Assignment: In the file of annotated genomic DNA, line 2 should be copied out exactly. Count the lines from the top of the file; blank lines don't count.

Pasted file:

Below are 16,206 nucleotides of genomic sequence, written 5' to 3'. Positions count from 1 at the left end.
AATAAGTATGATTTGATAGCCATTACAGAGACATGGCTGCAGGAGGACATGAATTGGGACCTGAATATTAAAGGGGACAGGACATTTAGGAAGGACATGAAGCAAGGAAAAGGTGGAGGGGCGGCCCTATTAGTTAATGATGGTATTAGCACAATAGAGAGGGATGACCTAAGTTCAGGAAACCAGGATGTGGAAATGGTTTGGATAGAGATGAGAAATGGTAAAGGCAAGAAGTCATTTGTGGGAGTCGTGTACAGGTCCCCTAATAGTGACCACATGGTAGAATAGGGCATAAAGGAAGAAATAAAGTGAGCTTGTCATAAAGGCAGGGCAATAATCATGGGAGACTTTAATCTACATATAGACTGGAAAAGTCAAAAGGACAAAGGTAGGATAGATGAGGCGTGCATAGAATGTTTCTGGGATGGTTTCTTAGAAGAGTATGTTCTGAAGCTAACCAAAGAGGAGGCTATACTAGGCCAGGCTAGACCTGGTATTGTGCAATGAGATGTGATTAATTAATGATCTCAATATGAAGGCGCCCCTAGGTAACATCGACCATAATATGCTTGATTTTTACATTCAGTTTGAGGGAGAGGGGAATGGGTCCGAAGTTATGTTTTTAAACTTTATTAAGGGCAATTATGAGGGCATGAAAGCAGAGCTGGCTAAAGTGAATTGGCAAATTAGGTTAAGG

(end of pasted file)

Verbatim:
AATAAGTATGATTTGATAGCCATTACAGAGACATGGCTGCAGGAGGACATGAATTGGGACCTGAATATTAAAGGGGACAGGACATTTAGGAAGGACATGAAGCAAGGAAAAGGTGGAGGGGCGGCCCTATTAGTTAATGATGGTATTAGCACAATAGAGAGGGATGACCTAAGTTCAGGAAACCAGGATGTGGAAATGGTTTGGATAGAGATGAGAAATGGTAAAGGCAAGAAGTCATTTGTGGGAGTCGTGTACAGGTCCCCTAATAGTGACCACATGGTAGAATAGGGCATAAAGGAAGAAATAAAGTGAGCTTGTCATAAAGGCAGGGCAATAATCATGGGAGACTTTAATCTACATATAGACTGGAAAAGTCAAAAGGACAAAGGTAGGATAGATGAGGCGTGCATAGAATGTTTCTGGGATGGTTTCTTAGAAGAGTATGTTCTGAAGCTAACCAAAGAGGAGGCTATACTAGGCCAGGCTAGACCTGGTATTGTGCAATGAGATGTGATTAATTAATGATCTCAATATGAAGGCGCCCCTAGGTAACATCGACCATAATATGCTTGATTTTTACATTCAGTTTGAGGGAGAGGGGAATGGGTCCGAAGTTATGTTTTTAAACTTTATTAAGGGCAATTATGAGGGCATGAAAGCAGAGCTGGCTAAAGTGAATTGGCAAATTAGGTTAAGG